If you teach high school or college students, or have kids who are passing through those ­places, and if your duties include grading papers, or you watch your kids struggle with writing assignments, I have a piece of advice. Tell them to try composing by hand, with pen and paper, not on the keyboard.

Phenomenology of the Hand

Phenomenology of the Hand by Mark Bauerlein. Originally published in The Classical Teacher magazine Summer 2019 Edition by Memoria Press.

We absorb musical structures unawares, beginning with classic children’s songs (which is why it is critical to teach such songs enthusiastically). Gradually, an instinctive understanding of musical form builds, preparing a child to embrace more readily the canon of great musical masterworks.

Formal Structure in Music

Formal Structure in Music by Dr. Carold Reynolds. Originally published in The Classical Teacher magazine by Memoria Press.

"Live, then, and be happy, beloved children of my heart, and never forget that until the day when God shall deign to reveal the future to man, all human wisdom is summed up in these two words,—’Wait and hope.’"

Wait and Hope

Never forget that until the day when God shall deign to reveal the future to man, all human wisdom is summed up in these two words,—'Wait and hope.'

Like this student, let us not be distracted by needless antics posing as pedagogy. Let us teach well, give younger students time to practice and older students time to think deeply, and proceed with collaborative focus and persistence to accomplish any good purpose set before us.

The Futility of Facilitating

The Futility of Facilitating by Cheryl Swope. Originally published in The Classical Teacher Summer 2019 Edition by Memoria Press.

Gravitas is a sense of seriousness about what we are doing. Our work, in Christian terms, is a high calling from God. The Romans had gravitas. As Christians we should have it too, but with the added element of joy.

Gravitas: The Lost Art of Taking School Seriously

I believe that gravitas in the primary school means that we take very seriously those important foundational skills of reading, writing, and arithmetic.

What I’m trying to say here is simple enough. My advice to all of you who are building anew is this: Do not be played for chumps! This is not quantum physics. Children learn naturally, and if they are treated well they will learn most things with ease.

Quality Education

Quality Education is Not Rocket Science: "Children learn naturally, and if they are treated well they will learn most things with ease."

Some of the most interesting things to study when it comes to logic are the arguments for the existence of God.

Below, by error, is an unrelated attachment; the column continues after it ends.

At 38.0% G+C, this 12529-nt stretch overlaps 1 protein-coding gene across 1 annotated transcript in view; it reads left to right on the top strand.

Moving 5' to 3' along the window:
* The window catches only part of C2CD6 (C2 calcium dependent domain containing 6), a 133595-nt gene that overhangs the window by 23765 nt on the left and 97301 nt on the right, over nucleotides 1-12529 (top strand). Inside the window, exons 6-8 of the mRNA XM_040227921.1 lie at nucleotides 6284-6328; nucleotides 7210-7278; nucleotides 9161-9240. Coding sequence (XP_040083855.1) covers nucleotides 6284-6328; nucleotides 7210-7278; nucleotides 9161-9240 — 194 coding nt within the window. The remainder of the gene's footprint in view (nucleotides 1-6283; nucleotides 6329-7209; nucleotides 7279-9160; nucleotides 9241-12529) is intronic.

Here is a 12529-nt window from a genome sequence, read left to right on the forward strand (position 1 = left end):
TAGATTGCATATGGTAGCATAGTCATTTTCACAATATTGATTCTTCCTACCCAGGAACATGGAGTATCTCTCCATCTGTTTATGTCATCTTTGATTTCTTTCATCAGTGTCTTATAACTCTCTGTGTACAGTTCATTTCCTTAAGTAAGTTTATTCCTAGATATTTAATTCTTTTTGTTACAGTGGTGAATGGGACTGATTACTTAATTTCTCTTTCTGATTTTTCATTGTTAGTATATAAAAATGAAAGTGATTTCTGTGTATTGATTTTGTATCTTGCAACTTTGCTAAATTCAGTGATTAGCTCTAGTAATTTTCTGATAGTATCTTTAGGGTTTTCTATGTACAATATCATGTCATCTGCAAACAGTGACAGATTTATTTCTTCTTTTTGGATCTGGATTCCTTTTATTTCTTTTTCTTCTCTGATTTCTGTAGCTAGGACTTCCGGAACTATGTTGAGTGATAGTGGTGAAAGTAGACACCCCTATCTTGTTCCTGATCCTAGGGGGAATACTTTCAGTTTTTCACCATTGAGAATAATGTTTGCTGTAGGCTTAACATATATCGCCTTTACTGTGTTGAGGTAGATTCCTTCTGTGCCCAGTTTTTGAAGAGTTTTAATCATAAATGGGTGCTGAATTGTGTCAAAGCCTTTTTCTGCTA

Lord, Liar, or Lunatic

If Jesus claims to be God and the claim is true, then He is God; and if He claims to be the Lord and the claim is false, then He was a liar or a lunatic

If you don’t have access to someone who can teach this, then you can teach it to your own children even though you don’t know it yourself. Of course, that requires having a program that assumes the teacher doesn’t know the material and teaches the teacher as it goes along. That’s what Memoria Press Latin programs do.

The Language of Learning

Latin is the root of about sixty percent of academic English, and it's still the language of the sciences. It's still the language of learning.

The whole modern world is at war with order—the order of nature, the order of society, the order of learning.

The Living Order of Education

And many contend that this is happening in education: If we take away order and organization—if we de-structure it—we will destroy it.

“You are going to overcome many obstacles due to the love of your parents and their belief that you can do anything. All the hard work and the struggles that you will go through are going to pay off and you will be amazed at what you can overcome and accomplish. You can do it. You will be fine.”

Be Amazed: Interview with Aileen Delgado

Be Amazed: An Interview with Aileen Delgado. Originally published in the Simply Classical Journal Summer 2019 Edition by Memoria Press.

Let us appreciate the cumulative, extraordinary impact of our daily obligations: We tie shoes, clean closets, or prepare meals. We care for, teach, and love those in our lives. As we pause for a moment at the wonder of all that is being done through us in these daily moments, let us remember that in the end, an entire lifetime of such days is nothing ordinary.

Nothing Ordinary

Nothing Ordinary by Cheryl Swope. Originally published in the Simply Classical Journal Summer 2019 Edition by Memoria Press.

Enter the Memoria Press forum, where I meet people facing struggles similar to my own. We bounce ideas off each other. We talk about what worked and what didn’t. In short, I have learned that I’m not on this path alone.

Among Friends

Among Friends by Michelle Brazelton. Originally published in the Simply Classical Journal Summer 2019 Edition by Memoria Press.

"Technology always has unforeseen consequences, and it is not always clear, at the beginning, who or what will win, and who or what will lose. I will try to explain what is dangerous about the computer, and why."

Informing Ourselves to Death

Informing Ourselves to Death by Neil Postman. Originally published in The Classical Teacher Spring 2019 Edition by Memoria Press.

An interview with Brent Seales

Indiana Jones and the Mystery of the Lost Scrolls: Interview with Professor Brent Seales

Can you explain what it is you do? Reading about you makes me think of Indiana Jones, except maybe without the chase scenes. Yes, well, certainly these things can sound more glamorous than they really are! As a computer scientist and a computer vision imaging specialist, I am interested in both increasing access to and [...]